* Try a Short Story First

   As it turned out, I never did publish my Chick-lit book.  I will go back to it someday.  I still love it.  It's my first baby.  The short stories I found, were more manageable than a novel and a better way to sharpen my skills.  It was much wasier to hand someone a short story to read than to drop a novel in their lap.  In fact, this is how I found my editor.  She read my first short story and loved it.  The feedback came, and I learned.

* Find an Editor

   I can't stress enough, the importance of this!  Find someone you can work with: a professional, or a friend who has some experience with editing.  It could be someone you hire or someone you meet in a workshop, but you must find an editor who believes in your work.  Be careful who you show your work to.  You want someone who is gentle and honest and will never put you down no matter how bad your writing is.  This person will help you shape the story and make sure everything is grammatically correct.  You'll know when you've found him/her.  My editor, a dear friend and a teacher by profession, gave me a copy of Anne Lamott's book, Bird by Bird, for the days I need a pick up.  Lamott's biggest fear was that she would die before she got to edit a first draft and someone would see it.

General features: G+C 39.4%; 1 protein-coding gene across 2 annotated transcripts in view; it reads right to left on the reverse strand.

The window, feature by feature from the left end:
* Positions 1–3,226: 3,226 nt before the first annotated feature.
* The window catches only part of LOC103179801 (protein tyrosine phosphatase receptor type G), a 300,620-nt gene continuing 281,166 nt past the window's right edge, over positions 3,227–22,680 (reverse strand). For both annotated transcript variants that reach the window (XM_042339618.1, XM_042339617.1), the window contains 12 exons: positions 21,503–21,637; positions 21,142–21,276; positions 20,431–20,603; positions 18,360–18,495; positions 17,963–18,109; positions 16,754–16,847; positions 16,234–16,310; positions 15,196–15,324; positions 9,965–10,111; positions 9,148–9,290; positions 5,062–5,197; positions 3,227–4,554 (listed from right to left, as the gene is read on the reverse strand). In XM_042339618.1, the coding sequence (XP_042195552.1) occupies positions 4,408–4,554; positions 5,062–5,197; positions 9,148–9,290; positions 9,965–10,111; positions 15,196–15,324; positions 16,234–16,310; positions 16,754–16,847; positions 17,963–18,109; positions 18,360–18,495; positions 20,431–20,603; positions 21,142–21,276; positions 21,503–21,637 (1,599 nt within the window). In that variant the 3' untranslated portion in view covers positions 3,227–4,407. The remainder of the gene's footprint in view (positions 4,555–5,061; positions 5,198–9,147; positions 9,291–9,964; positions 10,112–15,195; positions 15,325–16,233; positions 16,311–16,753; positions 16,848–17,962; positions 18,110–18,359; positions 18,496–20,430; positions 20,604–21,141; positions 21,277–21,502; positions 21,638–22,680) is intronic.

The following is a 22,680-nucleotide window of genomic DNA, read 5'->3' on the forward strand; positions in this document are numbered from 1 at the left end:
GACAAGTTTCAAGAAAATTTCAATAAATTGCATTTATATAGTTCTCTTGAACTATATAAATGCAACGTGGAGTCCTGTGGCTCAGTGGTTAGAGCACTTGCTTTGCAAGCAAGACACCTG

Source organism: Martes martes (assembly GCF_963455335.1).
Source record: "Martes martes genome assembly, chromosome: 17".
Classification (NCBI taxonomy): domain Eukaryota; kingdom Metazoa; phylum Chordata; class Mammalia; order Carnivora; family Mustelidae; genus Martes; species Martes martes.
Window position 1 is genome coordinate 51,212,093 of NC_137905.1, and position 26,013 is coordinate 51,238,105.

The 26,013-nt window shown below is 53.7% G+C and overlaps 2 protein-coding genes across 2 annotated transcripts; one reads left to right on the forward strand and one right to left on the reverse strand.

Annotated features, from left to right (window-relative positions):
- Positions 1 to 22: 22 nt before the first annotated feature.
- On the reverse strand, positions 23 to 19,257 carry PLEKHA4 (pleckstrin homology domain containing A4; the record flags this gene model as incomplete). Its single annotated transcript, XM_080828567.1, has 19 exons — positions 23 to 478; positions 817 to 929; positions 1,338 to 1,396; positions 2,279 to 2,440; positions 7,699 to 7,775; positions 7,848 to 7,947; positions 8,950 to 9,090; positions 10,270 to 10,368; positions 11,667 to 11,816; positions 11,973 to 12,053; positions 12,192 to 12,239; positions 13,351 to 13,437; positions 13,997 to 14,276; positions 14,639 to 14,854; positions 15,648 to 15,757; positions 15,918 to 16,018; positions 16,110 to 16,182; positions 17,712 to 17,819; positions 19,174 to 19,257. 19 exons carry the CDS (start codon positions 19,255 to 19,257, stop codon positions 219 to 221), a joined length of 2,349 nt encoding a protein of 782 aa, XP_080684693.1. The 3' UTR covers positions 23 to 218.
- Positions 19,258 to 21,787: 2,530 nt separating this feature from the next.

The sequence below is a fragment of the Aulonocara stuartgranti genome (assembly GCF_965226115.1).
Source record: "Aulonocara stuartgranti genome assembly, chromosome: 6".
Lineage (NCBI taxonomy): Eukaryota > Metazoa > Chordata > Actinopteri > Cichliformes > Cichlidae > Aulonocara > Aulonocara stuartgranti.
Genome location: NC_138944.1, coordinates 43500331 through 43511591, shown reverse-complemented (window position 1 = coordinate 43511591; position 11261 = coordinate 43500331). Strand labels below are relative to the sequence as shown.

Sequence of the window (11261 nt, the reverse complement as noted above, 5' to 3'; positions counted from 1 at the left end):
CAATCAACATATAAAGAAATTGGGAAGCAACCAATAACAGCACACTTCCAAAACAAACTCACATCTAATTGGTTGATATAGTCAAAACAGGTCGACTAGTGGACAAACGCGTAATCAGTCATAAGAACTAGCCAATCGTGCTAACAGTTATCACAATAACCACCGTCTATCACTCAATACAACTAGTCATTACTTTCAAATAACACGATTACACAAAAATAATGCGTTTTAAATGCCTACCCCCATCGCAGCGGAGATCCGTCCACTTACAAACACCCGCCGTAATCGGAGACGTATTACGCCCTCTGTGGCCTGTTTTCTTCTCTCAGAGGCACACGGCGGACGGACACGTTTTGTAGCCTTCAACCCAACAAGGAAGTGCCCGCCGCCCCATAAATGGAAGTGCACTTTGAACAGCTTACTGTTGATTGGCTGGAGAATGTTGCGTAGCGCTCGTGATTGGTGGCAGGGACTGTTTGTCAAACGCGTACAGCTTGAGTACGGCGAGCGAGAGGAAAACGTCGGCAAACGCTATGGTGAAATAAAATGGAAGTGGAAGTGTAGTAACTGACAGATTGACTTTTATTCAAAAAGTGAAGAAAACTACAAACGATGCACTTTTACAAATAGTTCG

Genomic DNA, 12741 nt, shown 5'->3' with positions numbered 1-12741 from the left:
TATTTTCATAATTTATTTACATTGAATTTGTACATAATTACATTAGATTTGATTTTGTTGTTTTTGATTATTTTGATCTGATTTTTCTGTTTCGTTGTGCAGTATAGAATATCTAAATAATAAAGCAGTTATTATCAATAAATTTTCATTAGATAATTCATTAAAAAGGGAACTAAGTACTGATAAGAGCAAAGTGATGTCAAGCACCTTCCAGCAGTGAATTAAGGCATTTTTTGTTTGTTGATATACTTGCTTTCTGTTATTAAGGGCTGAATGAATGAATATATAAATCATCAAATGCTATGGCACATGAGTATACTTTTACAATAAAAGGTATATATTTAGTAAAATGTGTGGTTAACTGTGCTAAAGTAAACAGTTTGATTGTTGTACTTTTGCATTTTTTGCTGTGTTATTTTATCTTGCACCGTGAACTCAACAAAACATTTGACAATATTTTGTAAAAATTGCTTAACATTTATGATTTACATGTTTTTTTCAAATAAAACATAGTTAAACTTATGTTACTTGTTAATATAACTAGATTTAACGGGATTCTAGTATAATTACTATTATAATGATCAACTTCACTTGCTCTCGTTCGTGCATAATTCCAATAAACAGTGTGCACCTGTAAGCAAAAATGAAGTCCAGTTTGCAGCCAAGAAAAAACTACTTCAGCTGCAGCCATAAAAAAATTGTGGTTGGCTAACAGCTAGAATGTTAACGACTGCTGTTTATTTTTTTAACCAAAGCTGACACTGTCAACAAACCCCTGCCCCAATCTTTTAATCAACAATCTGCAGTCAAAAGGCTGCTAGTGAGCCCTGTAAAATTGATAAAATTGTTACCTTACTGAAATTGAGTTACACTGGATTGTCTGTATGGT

* Publish Your Book

   Tons of options here.  You can go the traditional route of searching for an agent and a publisher or do it yourself.  Thanks to the huge changes in publishing today, Indie authors are becoming more mainstream.  There are thousands of Indie writers out there willing to share their experiences and help you make your dream come true.  I know.  I'm one of them!

Best of luck,


Please visit me at or on facebook at  


Views: 12


You need to be a member of Connecticut Authors and Publishers to add comments!

Join Connecticut Authors and Publishers

© 2020   Created by Peggy Gaffney.   Powered by

Badges  |  Report an Issue  |  Terms of Service